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y25 - Graphs in 2.5 dimensions

Package Overview


The y25 library is a package for working with graphs in 2.5 dimensions written in the Java language. It is built on top of the yFiles library.

Here is an example of a 2.5 dimensional graph that was created, layouted and displayed using the y25 library:

If you find bugs and want to report them (or if you have fixed them and you want to have the fix included in the y25 release), please send an e-mail to y25_bugs@jainek.de

Online Documentation

y25 Reference - If you wonder what a half dimension is or if you are interested in the overall design of the package, you might want to read this document.

y25 API - The API documentation for the y25 library.

Obtaining y25

The y25 package itself is released under the LGPL for private and educational purposes, which basically means that you can use the package for anything you want as long as you don't claim it's yours and you publish your modifications to the package. The y25 package builds upon a few other libraries, however, which you need to obtain first.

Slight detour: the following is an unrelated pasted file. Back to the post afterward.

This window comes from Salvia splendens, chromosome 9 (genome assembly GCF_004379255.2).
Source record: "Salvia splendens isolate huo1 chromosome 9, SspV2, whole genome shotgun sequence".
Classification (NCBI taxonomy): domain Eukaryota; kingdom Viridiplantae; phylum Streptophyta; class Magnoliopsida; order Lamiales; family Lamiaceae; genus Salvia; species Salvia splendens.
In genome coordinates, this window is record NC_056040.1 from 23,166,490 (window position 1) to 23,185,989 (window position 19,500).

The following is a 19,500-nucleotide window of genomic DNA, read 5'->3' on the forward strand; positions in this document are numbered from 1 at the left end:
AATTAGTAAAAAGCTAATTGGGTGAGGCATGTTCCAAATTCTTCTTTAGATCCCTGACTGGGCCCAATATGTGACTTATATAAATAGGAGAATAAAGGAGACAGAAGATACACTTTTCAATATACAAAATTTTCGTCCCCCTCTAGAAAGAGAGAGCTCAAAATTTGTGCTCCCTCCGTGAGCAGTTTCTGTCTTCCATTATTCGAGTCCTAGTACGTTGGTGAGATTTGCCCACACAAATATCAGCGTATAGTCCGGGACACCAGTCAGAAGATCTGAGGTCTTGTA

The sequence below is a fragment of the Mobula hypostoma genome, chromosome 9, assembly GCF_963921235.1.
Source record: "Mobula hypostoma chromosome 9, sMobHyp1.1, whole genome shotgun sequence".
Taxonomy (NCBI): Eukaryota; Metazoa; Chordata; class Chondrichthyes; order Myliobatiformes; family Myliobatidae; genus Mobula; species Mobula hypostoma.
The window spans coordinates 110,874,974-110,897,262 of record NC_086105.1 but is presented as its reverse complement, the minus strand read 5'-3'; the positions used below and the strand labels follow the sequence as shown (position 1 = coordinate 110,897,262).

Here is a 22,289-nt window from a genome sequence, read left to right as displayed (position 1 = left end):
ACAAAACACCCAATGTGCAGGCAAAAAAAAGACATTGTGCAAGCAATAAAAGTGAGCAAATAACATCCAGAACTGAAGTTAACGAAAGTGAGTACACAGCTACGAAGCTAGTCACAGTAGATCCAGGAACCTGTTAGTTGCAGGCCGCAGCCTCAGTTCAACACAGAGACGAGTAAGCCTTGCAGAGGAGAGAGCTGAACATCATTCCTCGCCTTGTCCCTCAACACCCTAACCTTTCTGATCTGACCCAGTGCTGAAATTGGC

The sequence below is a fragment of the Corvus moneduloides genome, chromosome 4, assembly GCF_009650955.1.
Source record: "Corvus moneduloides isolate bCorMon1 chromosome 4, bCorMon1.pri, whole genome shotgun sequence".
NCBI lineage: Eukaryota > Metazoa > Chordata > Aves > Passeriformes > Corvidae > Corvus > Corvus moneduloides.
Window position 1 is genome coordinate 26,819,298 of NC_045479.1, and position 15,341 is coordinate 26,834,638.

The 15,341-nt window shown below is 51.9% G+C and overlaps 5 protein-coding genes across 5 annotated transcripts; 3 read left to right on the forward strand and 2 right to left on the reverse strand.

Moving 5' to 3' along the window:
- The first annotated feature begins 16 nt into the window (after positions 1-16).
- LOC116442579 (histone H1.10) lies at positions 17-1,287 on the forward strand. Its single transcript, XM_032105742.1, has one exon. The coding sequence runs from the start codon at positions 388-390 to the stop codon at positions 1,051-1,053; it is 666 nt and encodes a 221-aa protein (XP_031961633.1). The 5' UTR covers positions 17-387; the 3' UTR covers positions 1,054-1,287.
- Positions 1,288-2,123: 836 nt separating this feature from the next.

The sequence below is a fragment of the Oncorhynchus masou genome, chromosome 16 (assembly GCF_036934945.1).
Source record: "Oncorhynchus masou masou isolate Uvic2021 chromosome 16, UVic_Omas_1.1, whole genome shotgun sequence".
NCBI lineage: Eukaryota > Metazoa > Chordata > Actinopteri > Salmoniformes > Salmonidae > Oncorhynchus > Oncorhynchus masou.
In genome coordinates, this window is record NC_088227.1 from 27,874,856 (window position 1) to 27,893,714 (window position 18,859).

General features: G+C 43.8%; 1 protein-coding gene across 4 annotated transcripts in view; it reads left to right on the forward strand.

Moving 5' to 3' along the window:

Here is a list of everything you need to get started:

  1. y25 - First, you need the pre-compiled y25.jar. Additionally, you can download the source files and the API documentation.
  2. yFiles - Next, you need the yFiles library in Java, which you can obtain from here. The important file you will get there is y.jar.
  3. JOGL - OpenGL is used to display the graphs in three dimensions. Until the JSR231 will find it's way into the core Java API, you will need to download a reference implementation called JOGL at the official site. Note that the y25 library is currently only tested with the beta4 of JOGL. From the repository, you will need to get:
    • jogl.jar - the main library.
    • jogl-natives-xxx.jar - native code necessary to run JOGL. Replace "xxx" by your platform and architecture, e.g. jogl-natives-windows-i586.jar, jogl-natives-linux-i586.jar or jogl-natives-macosx-universal.jar.

Getting started

First, you should put all of the following files into a new directory, e.g y25test: y25test/ y.jar y25.jar jogl.jar jogl-natives-xxx.jar Later on, you can change the location of these libraries, but for now, putting them all together makes our life easier.

Now, you have to extract the file jogl-natives-xxx.jar. Since a ".jar" file is just a zip archive, you can rename it to ".zip" and use a standard zip extraction tool. The files that are extracted are different from platform to platform as they are Java native libraries with platform specific code. As long as these files are in the y25Test directory, however, they don't concern us anymore for the moment.